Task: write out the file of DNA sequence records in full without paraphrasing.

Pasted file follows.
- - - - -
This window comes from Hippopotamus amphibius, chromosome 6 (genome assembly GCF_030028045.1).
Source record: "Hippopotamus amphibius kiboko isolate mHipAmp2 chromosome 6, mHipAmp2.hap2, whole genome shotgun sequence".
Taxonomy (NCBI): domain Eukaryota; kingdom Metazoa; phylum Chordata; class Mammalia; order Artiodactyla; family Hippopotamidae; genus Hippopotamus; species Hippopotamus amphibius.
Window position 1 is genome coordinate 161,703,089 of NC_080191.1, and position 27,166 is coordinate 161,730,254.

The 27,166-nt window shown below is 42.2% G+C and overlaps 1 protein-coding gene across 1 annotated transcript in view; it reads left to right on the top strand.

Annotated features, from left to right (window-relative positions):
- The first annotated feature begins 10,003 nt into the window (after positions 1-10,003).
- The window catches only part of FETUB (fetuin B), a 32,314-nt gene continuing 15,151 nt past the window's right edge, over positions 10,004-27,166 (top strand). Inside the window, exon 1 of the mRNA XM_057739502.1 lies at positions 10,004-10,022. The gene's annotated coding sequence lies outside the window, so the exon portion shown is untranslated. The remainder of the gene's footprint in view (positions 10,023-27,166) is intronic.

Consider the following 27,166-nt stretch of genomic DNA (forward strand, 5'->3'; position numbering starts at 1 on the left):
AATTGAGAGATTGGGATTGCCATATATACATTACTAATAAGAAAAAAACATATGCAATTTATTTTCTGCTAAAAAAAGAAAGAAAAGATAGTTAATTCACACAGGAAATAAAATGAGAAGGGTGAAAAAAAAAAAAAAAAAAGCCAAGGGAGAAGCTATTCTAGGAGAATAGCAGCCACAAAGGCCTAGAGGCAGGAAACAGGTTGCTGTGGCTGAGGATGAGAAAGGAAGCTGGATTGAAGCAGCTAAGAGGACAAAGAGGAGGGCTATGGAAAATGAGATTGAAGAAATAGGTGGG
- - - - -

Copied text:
This window comes from Hippopotamus amphibius, chromosome 6 (genome assembly GCF_030028045.1).
Source record: "Hippopotamus amphibius kiboko isolate mHipAmp2 chromosome 6, mHipAmp2.hap2, whole genome shotgun sequence".
Taxonomy (NCBI): domain Eukaryota; kingdom Metazoa; phylum Chordata; class Mammalia; order Artiodactyla; family Hippopotamidae; genus Hippopotamus; species Hippopotamus amphibius.
Window position 1 is genome coordinate 161,703,089 of NC_080191.1, and position 27,166 is coordinate 161,730,254.

The 27,166-nt window shown below is 42.2% G+C and overlaps 1 protein-coding gene across 1 annotated transcript in view; it reads left to right on the top strand.

Annotated features, from left to right (window-relative positions):
- The first annotated feature begins 10,003 nt into the window (after positions 1-10,003).
- The window catches only part of FETUB (fetuin B), a 32,314-nt gene continuing 15,151 nt past the window's right edge, over positions 10,004-27,166 (top strand). Inside the window, exon 1 of the mRNA XM_057739502.1 lies at positions 10,004-10,022. The gene's annotated coding sequence lies outside the window, so the exon portion shown is untranslated. The remainder of the gene's footprint in view (positions 10,023-27,166) is intronic.

Consider the following 27,166-nt stretch of genomic DNA (forward strand, 5'->3'; position numbering starts at 1 on the left):
AATTGAGAGATTGGGATTGCCATATATACATTACTAATAAGAAAAAAACATATGCAATTTATTTTCTGCTAAAAAAAGAAAGAAAAGATAGTTAATTCACACAGGAAATAAAATGAGAAGGGTGAAAAAAAAAAAAAAAAAAGCCAAGGGAGAAGCTATTCTAGGAGAATAGCAGCCACAAAGGCCTAGAGGCAGGAAACAGGTTGCTGTGGCTGAGGATGAGAAAGGAAGCTGGATTGAAGCAGCTAAGAGGACAAAGAGGAGGGCTATGGAAAATGAGATTGAAGAAATAGGTGGG